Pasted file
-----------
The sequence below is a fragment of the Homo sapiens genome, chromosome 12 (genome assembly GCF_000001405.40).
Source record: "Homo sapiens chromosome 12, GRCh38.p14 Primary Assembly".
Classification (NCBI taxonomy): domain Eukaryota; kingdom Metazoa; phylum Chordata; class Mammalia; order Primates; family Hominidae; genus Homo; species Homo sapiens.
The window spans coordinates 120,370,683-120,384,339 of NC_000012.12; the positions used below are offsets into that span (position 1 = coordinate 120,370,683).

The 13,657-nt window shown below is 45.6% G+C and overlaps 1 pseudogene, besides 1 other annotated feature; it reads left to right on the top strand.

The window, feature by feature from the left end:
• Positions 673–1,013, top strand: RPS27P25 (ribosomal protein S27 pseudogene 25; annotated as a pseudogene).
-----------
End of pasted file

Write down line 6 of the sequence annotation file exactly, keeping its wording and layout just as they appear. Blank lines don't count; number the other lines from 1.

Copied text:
The window, feature by feature from the left end: